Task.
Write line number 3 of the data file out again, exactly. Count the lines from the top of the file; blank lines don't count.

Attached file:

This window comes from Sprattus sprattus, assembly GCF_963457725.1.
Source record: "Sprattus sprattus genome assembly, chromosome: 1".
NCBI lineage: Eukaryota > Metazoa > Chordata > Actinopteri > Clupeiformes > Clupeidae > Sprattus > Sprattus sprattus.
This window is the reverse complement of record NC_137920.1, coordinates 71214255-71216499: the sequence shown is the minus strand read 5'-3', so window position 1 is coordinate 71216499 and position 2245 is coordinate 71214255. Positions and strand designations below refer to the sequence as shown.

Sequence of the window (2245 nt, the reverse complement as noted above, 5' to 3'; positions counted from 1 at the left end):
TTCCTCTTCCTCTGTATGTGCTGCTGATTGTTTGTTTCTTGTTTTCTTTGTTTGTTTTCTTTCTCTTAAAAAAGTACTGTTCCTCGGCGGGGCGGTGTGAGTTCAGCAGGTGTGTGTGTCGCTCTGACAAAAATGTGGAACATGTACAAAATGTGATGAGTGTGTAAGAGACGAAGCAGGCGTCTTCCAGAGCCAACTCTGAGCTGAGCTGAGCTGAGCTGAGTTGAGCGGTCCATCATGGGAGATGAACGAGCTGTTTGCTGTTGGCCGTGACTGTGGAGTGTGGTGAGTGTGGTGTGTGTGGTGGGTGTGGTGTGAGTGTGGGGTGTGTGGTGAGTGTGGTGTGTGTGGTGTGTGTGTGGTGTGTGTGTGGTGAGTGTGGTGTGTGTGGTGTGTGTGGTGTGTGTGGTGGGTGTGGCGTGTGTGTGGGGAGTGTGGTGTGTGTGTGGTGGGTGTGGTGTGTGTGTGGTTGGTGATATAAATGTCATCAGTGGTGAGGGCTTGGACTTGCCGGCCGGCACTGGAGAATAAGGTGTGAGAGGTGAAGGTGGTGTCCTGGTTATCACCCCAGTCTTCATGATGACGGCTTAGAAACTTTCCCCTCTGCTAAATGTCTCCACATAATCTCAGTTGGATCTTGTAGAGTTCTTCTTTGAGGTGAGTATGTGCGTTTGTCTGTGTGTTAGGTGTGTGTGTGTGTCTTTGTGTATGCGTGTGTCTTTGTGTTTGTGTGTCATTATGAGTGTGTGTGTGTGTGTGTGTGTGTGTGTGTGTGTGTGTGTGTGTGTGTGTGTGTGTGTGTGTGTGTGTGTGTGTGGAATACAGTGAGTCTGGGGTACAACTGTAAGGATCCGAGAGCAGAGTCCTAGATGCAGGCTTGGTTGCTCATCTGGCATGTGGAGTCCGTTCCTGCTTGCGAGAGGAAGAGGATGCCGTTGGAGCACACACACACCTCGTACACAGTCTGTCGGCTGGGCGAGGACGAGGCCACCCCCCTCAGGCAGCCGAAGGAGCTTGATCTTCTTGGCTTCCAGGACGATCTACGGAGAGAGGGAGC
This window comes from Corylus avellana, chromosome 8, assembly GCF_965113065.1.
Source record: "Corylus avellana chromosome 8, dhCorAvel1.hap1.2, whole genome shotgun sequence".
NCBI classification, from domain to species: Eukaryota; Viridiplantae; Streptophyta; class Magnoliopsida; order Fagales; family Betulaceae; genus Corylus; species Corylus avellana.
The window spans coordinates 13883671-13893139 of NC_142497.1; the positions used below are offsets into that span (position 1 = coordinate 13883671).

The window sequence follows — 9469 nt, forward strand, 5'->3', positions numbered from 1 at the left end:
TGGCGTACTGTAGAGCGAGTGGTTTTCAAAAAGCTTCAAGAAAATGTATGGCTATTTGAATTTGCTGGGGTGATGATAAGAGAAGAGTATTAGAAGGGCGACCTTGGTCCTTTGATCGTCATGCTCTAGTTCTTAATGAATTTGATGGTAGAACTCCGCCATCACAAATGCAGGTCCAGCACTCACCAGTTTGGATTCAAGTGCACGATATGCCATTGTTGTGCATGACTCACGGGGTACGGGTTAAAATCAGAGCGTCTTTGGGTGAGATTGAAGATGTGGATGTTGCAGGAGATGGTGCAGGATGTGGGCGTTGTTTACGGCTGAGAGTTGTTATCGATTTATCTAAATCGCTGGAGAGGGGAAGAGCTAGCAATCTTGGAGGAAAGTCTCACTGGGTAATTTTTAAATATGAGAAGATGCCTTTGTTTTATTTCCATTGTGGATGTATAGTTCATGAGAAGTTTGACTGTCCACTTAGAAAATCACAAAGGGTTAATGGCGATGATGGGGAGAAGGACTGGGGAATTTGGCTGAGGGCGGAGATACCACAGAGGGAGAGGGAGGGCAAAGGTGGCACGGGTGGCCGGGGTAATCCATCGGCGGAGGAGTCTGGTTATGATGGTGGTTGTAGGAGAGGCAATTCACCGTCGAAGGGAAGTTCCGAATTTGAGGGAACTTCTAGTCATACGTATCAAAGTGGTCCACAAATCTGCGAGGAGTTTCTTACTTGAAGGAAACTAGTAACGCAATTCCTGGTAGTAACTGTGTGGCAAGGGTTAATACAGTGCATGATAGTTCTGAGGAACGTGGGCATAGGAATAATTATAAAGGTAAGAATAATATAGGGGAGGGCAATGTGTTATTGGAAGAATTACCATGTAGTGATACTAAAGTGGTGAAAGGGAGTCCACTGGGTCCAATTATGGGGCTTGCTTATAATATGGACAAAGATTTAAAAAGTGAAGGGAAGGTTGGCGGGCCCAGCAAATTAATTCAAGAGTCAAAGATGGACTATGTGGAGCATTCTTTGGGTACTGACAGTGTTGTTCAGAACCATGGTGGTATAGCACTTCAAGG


NCBI lineage: Eukaryota > Metazoa > Chordata > Actinopteri > Clupeiformes > Clupeidae > Sprattus > Sprattus sprattus.